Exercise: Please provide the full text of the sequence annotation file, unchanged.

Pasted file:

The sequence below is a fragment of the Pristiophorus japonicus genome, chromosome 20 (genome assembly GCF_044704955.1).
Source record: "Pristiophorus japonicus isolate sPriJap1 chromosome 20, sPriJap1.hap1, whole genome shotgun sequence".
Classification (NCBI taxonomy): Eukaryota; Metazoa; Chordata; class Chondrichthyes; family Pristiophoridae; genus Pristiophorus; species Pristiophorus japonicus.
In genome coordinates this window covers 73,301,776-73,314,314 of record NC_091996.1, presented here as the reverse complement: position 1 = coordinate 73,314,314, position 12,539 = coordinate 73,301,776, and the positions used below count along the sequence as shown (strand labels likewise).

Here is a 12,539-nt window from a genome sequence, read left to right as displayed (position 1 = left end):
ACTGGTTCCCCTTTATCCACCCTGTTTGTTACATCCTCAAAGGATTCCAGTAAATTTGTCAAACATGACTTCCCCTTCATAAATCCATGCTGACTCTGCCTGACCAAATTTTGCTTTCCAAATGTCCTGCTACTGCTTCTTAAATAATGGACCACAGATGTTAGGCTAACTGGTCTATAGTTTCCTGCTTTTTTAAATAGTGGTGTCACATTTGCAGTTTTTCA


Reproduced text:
The sequence below is a fragment of the Pristiophorus japonicus genome, chromosome 20 (genome assembly GCF_044704955.1).
Source record: "Pristiophorus japonicus isolate sPriJap1 chromosome 20, sPriJap1.hap1, whole genome shotgun sequence".
Classification (NCBI taxonomy): Eukaryota; Metazoa; Chordata; class Chondrichthyes; family Pristiophoridae; genus Pristiophorus; species Pristiophorus japonicus.
In genome coordinates this window covers 73,301,776-73,314,314 of record NC_091996.1, presented here as the reverse complement: position 1 = coordinate 73,314,314, position 12,539 = coordinate 73,301,776, and the positions used below count along the sequence as shown (strand labels likewise).

Here is a 12,539-nt window from a genome sequence, read left to right as displayed (position 1 = left end):
ACTGGTTCCCCTTTATCCACCCTGTTTGTTACATCCTCAAAGGATTCCAGTAAATTTGTCAAACATGACTTCCCCTTCATAAATCCATGCTGACTCTGCCTGACCAAATTTTGCTTTCCAAATGTCCTGCTACTGCTTCTTAAATAATGGACCACAGATGTTAGGCTAACTGGTCTATAGTTTCCTGCTTTTTTAAATAGTGGTGTCACATTTGCAGTTTTTCA